Friday, 27 May 2016

Mirror Image by Michele Pariza Wacek



Title: Mirror Image
Author: Michele Pariza Wacek
Published: May 27th, 2016
Publisher: Love-Based Publishing
Genre: Psychological Thriller, Mystery, Suspense


Which would be worse: knowing that your dead sister has come back to life and is now a serial killer, or that someone else is the killer… and that person is you?

Six months after Linda’s sister Elizabeth killed herself, Linda has finally gotten her life back to some semblance of normalcy. Until a killer appears who is stalking men … a killer who resembles Elizabeth … a killer who seems somehow familiar to Linda.

And to make matters worse, Detective Steve Anderson, her old high school crush, is assigned to the case. He’s asking Linda all sorts of questions – questions she couldn’t possibly have an answer to.
There’s no reason for him to be investigating Linda. She couldn’t possibly have anything to do with this.

Could she?




Excerpt #1:


Someone else is dead.
      Linda paused, her hand reaching for The Riverview Times. The words echoed strangely in her head, bouncing around like some demented ping-pong ball.
      Someone else is dead.
      Where had that come from? What did it mean?
      She stretched her hand forward again to take the paper, but found herself unable to make actual contact with it. Instead, her hand hung there, motionless. Uneasiness crept through her body, as thick as black ink oozing across a table.
      All right, now she was being ridiculous. Where on earth was any of this coming from? She shook her head and snatched up the newspaper.
      Tucking it under her arm, she hurried to her car, refusing to think about why she had such a curious reluctance to touch it.
      She deliberately turned the radio off in her car, not wanting to hear any news. Instead, she drummed her fingers on the steering wheel and watched the clouds scuttle across the dull gray sky. Another beautiful November day in Wisconsin. For the millionth time, she wondered if it would kill the sun, to show its face a little more.
      Turning into the parking lot of Bay Mutual Insurance, she thought again of how much she hated her job. And again, she reminded herself that she didn’t have a whole lot of options to choose from.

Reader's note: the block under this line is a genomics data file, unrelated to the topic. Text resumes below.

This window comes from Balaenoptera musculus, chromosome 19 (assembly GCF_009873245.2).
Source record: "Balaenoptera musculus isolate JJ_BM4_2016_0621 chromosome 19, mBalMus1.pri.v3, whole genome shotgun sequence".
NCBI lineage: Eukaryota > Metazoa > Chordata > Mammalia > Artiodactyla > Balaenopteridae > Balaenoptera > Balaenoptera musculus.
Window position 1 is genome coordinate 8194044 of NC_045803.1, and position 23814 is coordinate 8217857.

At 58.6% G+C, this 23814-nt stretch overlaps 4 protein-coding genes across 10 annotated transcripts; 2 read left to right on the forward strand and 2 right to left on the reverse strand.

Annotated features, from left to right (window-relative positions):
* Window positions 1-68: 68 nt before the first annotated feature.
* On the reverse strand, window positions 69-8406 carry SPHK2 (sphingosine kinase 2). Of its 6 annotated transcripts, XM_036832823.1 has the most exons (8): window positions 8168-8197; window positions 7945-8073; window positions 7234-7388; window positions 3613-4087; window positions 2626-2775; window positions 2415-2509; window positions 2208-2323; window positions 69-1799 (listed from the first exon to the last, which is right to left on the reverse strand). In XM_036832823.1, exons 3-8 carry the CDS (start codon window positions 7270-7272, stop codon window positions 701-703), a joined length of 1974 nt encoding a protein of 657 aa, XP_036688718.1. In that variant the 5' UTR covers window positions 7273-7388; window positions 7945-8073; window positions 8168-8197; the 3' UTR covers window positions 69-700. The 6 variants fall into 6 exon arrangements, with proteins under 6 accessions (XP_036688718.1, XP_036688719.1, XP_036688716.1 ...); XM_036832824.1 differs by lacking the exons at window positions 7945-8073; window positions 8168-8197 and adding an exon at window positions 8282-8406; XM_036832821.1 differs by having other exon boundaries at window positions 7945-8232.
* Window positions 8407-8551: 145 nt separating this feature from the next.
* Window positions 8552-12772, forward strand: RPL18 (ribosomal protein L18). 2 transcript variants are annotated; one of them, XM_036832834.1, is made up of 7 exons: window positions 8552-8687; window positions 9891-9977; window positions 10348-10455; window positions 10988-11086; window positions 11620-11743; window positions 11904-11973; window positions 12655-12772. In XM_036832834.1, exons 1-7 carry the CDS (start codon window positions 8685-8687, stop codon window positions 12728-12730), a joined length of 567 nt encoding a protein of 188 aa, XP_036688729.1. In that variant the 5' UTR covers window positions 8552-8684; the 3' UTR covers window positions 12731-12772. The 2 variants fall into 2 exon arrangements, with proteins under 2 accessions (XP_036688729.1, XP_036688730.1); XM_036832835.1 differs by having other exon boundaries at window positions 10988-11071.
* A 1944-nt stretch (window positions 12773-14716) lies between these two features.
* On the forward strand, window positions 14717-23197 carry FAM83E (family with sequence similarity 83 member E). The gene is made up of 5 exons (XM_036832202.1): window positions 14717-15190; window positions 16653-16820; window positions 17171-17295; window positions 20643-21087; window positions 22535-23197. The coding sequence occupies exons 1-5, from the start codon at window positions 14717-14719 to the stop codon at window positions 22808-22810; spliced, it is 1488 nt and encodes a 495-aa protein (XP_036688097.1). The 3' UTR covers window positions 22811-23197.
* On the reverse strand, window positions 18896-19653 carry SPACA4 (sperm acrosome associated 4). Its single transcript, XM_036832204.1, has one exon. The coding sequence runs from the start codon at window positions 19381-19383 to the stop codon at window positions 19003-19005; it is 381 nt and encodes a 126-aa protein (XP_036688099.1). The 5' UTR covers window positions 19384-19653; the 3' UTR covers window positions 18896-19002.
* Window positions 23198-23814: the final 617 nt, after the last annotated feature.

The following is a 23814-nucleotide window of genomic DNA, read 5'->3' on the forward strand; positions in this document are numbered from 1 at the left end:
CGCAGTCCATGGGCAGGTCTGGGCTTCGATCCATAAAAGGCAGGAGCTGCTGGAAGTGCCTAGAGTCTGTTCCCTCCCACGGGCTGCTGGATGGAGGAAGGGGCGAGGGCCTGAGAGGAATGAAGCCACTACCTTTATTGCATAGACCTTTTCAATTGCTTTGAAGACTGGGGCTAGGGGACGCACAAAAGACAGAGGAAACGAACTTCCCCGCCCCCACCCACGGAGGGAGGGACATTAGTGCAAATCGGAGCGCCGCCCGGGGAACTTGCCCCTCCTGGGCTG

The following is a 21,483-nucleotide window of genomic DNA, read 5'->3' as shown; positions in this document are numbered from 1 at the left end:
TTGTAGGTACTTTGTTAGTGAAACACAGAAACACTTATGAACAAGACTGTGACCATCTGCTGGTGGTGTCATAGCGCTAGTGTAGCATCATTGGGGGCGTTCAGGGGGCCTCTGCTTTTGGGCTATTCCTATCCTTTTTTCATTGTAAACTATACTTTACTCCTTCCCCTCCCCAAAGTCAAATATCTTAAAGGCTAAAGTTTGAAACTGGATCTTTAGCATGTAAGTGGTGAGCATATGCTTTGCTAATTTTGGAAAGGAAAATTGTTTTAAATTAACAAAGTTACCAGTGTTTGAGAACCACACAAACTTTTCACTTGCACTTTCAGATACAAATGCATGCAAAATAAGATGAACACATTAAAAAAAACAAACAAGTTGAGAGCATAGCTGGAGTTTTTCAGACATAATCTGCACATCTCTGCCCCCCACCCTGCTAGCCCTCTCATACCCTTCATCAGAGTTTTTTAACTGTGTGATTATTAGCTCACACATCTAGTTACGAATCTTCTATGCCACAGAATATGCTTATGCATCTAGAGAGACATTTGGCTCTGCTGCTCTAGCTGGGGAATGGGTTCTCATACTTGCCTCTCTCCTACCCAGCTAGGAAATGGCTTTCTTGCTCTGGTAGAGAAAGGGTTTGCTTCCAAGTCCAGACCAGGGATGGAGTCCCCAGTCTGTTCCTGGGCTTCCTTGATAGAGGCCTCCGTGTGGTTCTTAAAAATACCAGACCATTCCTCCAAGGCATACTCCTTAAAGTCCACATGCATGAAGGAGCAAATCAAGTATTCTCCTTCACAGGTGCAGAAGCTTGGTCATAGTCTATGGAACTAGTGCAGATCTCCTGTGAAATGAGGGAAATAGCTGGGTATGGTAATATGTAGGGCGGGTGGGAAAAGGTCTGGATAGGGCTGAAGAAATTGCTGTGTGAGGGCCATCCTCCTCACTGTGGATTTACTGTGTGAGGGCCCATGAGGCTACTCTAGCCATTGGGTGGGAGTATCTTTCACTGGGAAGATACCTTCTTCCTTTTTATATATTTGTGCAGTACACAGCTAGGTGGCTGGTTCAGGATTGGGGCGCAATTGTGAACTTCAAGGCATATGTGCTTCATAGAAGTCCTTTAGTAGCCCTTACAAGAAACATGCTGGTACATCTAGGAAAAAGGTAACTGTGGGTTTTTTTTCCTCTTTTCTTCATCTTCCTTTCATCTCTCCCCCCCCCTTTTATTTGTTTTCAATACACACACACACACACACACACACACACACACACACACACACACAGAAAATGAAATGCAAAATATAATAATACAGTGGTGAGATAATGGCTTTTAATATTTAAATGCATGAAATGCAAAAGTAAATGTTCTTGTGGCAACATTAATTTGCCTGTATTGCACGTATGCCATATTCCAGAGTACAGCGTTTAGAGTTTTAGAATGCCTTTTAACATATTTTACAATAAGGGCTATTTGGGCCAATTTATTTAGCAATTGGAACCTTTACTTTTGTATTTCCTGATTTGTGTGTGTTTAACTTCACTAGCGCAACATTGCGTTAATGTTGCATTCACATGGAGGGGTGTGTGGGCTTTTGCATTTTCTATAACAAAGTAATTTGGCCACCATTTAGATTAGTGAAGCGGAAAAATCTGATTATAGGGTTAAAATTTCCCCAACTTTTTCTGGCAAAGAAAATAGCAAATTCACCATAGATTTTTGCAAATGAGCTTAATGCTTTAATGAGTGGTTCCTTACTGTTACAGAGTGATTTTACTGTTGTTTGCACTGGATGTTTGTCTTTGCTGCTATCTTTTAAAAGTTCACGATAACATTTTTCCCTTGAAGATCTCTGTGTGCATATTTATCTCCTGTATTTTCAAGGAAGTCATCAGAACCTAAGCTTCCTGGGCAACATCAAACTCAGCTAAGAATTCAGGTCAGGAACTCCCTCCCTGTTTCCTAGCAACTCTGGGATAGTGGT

Linda parked and entered the building, passing the company’s mission statement in the lobby. Bay Mutual offered auto, home, business, health and life insurance to its customers. And squat to its employees, Linda added to herself, as she did every day.
      She hung up her coat and headed to the cramped break room for coffee. Carla was already there, pouring herself a cup.
      “So, how was your date last night?” Linda greeted her, taking a mug out of the drying rack.
      Carla rolled her dark blue eyes, filling Linda’s mug with steaming, black liquid. “Don’t even ask.”
      “That good?”
      “It started there. Then, it went downhill.” Carla put down the coffee pot, fluffed her short, curly brown hair and opened up the refrigerator for cream. “My mistake was thinking it couldn’t get any worse. Then, I heard the radio this morning. Another dead single man. It’s already nearly impossible to get a decent date in this town. Now, some crazy person is killing the few eligible men out there!”
      Someone else is dead. It hit her like a slap in the face, and Linda put her coffee down without drinking it, instinctively knowing she could never force the liquid past the thick sludge that now filled her throat.





The Author:

When Michele was 3 years old, she taught herself to read because she wanted to write stories so badly.

As you can imagine, writing has been a driving passion throughout her life. She became a professional copywriter (which is writing promotional materials for businesses), which led to her founding a copywriting and marketing company that serves clients all over the world.

Along with being a copywriter, she also writes novels (she’s published two psychological thrillers/mystery/suspense novels “The Stolen Twin” and “Mirror Image” so far) plus, she is also the author of the “Love-Based Copy” books, which are a part of the “Love-Based Business” series and cover both business and personal development.

She holds a double major in English and Communications from the University of Wisconsin-Madison. Currently she lives in the mountains of Prescott, Arizona with her husband Paul and her border collie Nick and southern squirrel hunter Cassie and is hard at work on her next novel.




Excerpt #2:



When Elizabeth was born, her mother knew beyond a shadow of a doubt that the hospital had made a mistake.